In a recent interview with The Star Tribune, Jennings said he already has seen a difference in how the NFC North rivals operate.
"It's not a free-for-all. There's structure," Jennings told the newspaper of the Vikings' attack. "But there's liberty. You can breathe. It's like, 'OK, I can do my thing.' You know what you need to do, you get it done. Whereas (in Green Bay), everything was more cookie-cutter. ... It's just different. In a good way. And not knocking what we did there. Because obviously it was successful. But here, no one's walking on egg shells."
Jennings' comments were part of a larger discussion set to be published later this week, and likely to garner attention. He was a significant piece of the Packers' passing attack for years, but Jennings' production tailed off last season, as he accounted for just 9.7 percent of Aaron Rodgers' completions during an injury-marred campaign.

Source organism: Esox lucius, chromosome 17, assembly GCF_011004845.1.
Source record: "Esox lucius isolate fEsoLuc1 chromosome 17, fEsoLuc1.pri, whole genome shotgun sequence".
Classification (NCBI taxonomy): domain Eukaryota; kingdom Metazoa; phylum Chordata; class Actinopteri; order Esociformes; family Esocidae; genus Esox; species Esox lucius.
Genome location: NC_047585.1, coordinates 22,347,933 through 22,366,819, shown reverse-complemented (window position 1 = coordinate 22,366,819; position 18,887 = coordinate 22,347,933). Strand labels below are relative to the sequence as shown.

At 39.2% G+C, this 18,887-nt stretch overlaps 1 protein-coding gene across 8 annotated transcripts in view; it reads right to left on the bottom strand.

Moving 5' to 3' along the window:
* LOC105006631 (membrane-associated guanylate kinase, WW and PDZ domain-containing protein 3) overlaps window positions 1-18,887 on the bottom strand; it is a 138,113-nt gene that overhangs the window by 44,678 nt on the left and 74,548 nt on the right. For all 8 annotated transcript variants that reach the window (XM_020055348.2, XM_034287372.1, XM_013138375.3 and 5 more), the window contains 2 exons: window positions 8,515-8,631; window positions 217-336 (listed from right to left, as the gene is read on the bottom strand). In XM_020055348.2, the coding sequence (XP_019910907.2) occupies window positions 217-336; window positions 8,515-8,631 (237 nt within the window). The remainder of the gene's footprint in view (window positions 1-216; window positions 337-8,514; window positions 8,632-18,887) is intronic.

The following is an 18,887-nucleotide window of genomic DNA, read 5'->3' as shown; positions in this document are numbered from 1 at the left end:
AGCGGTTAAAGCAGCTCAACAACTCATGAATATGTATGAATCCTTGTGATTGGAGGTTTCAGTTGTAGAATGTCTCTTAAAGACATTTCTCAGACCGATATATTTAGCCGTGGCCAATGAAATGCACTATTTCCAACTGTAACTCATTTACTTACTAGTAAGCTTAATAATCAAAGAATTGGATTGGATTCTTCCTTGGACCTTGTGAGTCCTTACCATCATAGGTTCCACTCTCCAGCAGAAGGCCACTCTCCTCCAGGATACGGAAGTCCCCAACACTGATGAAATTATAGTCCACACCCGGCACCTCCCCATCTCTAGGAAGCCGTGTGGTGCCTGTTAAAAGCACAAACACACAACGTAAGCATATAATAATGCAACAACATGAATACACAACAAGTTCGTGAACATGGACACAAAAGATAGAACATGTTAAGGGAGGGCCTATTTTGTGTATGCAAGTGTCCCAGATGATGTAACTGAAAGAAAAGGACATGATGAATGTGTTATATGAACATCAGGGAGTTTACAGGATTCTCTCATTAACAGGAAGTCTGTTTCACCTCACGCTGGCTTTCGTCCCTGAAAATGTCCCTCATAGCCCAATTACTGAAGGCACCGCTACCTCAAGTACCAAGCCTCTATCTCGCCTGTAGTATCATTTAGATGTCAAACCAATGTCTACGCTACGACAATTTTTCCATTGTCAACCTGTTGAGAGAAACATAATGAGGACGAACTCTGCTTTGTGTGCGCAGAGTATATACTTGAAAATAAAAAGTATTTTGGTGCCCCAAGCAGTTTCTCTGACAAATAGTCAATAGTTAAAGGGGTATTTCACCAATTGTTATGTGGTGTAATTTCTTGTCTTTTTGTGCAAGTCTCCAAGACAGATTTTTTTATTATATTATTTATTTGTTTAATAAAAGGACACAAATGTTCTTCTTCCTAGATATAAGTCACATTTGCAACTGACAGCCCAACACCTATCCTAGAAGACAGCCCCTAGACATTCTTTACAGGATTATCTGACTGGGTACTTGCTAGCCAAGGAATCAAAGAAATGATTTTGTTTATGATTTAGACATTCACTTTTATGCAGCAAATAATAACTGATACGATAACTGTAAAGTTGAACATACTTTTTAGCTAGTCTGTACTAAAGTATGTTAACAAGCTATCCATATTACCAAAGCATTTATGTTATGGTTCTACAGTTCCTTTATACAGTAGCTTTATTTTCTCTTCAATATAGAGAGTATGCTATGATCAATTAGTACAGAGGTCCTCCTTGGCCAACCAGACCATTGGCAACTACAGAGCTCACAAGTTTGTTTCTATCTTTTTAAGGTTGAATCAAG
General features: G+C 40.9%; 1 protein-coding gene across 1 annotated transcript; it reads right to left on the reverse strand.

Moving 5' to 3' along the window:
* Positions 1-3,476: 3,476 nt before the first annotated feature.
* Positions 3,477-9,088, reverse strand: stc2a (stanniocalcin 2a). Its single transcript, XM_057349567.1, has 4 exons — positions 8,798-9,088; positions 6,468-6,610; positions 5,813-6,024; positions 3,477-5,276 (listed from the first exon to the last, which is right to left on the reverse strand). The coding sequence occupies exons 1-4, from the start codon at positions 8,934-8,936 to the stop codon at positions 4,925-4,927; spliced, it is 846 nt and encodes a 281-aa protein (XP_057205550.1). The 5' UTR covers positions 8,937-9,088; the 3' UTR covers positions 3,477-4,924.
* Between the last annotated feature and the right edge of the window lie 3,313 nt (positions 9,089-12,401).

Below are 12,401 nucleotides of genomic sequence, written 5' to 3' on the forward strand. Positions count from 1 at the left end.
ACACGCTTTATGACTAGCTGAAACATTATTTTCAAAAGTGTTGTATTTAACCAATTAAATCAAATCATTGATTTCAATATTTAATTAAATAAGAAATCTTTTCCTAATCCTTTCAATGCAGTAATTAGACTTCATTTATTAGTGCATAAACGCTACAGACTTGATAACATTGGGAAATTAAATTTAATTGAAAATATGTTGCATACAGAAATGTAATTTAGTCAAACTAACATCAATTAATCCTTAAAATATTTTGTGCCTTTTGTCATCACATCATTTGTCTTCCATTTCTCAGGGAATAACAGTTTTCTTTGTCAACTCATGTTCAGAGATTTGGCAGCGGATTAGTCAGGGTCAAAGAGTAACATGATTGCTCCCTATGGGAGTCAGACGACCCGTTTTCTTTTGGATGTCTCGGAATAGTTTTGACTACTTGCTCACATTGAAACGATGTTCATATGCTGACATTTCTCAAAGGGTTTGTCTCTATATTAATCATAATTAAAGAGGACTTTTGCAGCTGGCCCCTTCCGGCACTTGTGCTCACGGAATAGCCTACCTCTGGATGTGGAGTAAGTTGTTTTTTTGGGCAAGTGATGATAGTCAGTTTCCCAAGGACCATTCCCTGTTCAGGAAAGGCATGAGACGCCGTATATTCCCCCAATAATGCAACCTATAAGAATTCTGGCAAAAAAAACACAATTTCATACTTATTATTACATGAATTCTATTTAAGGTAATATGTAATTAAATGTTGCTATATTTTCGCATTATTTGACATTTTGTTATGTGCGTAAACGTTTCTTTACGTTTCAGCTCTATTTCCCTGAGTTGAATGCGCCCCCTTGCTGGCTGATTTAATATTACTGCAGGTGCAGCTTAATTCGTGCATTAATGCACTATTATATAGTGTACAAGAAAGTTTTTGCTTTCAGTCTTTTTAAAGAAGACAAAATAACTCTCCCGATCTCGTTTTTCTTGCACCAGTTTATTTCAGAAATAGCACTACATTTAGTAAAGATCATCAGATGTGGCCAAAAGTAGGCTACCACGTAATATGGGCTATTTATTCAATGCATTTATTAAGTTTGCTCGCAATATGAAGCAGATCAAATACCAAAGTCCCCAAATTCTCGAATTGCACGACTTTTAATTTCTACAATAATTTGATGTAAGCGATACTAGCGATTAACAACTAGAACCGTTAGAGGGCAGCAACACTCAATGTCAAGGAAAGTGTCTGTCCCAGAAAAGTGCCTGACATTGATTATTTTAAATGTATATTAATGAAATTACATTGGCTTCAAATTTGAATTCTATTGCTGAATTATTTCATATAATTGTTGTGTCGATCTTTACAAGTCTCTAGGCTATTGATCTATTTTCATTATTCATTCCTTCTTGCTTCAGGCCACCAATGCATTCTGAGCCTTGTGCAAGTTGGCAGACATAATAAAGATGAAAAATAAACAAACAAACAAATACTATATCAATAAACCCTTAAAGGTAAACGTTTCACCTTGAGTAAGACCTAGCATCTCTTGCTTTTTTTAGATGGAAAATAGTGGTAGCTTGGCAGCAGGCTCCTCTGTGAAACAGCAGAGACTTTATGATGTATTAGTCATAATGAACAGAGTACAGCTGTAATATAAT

That figure is likely to climb on the Vikings, but Jennings no longer plays in an attack built around the pass. And he no longer plays with arguably the best quarterback in all of football. Jennings has gone out of his way to pump up Vikings quarterback Christian Ponder this offseason -- and we understand that strategy -- but labeling the Packers a "cookie-cutter" operation is a head-scratcher for the ages.
Follow Marc Sessler on Twitter @MarcSesslerNFL.